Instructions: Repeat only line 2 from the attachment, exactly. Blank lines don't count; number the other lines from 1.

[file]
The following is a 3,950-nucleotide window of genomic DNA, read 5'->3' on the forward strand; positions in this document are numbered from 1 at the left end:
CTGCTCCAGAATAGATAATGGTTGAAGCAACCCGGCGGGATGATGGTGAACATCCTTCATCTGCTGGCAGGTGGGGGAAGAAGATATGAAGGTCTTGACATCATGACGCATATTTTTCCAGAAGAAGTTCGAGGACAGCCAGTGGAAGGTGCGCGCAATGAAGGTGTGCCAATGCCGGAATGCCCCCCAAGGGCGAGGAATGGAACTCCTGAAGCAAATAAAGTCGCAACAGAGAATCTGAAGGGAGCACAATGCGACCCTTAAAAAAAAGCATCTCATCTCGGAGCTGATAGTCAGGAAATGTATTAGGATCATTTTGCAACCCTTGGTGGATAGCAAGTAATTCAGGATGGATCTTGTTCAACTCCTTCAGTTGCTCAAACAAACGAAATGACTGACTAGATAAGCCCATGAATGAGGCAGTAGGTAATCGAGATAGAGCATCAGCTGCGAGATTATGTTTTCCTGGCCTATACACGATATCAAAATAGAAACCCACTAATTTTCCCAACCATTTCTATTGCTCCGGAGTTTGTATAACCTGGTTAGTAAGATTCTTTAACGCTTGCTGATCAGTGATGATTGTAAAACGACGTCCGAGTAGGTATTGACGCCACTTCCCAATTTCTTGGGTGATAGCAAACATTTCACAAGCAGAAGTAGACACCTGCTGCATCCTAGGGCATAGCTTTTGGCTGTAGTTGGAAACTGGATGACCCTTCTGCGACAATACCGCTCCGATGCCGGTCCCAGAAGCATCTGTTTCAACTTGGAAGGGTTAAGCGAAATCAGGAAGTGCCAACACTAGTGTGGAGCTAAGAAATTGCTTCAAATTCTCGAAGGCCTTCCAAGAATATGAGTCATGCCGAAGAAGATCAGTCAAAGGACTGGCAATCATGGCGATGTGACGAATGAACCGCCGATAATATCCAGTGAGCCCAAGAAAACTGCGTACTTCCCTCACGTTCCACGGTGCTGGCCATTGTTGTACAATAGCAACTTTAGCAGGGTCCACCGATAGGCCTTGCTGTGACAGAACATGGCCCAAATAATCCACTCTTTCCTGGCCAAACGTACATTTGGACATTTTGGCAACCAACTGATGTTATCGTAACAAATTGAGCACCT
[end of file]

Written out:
CTGCTCCAGAATAGATAATGGTTGAAGCAACCCGGCGGGATGATGGTGAACATCCTTCATCTGCTGGCAGGTGGGGGAAGAAGATATGAAGGTCTTGACATCATGACGCATATTTTTCCAGAAGAAGTTCGAGGACAGCCAGTGGAAGGTGCGCGCAATGAAGGTGTGCCAATGCCGGAATGCCCCCCAAGGGCGAGGAATGGAACTCCTGAAGCAAATAAAGTCGCAACAGAGAATCTGAAGGGAGCACAATGCGACCCTTAAAAAAAAGCATCTCATCTCGGAGCTGATAGTCAGGAAATGTATTAGGATCATTTTGCAACCCTTGGTGGATAGCAAGTAATTCAGGATGGATCTTGTTCAACTCCTTCAGTTGCTCAAACAAACGAAATGACTGACTAGATAAGCCCATGAATGAGGCAGTAGGTAATCGAGATAGAGCATCAGCTGCGAGATTATGTTTTCCTGGCCTATACACGATATCAAAATAGAAACCCACTAATTTTCCCAACCATTTCTATTGCTCCGGAGTTTGTATAACCTGGTTAGTAAGATTCTTTAACGCTTGCTGATCAGTGATGATTGTAAAACGACGTCCGAGTAGGTATTGACGCCACTTCCCAATTTCTTGGGTGATAGCAAACATTTCACAAGCAGAAGTAGACACCTGCTGCATCCTAGGGCATAGCTTTTGGCTGTAGTTGGAAACTGGATGACCCTTCTGCGACAATACCGCTCCGATGCCGGTCCCAGAAGCATCTGTTTCAACTTGGAAGGGTTAAGCGAAATCAGGAAGTGCCAACACTAGTGTGGAGCTAAGAAATTGCTTCAAATTCTCGAAGGCCTTCCAAGAATATGAGTCATGCCGAAGAAGATCAGTCAAAGGACTGGCAATCATGGCGATGTGACGAATGAACCGCCGATAATATCCAGTGAGCCCAAGAAAACTGCGTACTTCCCTCACGTTCCACGGTGCTGGCCATTGTTGTACAATAGCAACTTTAGCAGGGTCCACCGATAGGCCTTGCTGTGACAGAACATGGCCCAAATAATCCACTCTTTCCTGGCCAAACGTACATTTGGACATTTTGGCAACCAACTGATGTTATCGTAACAAATTGAGCACCT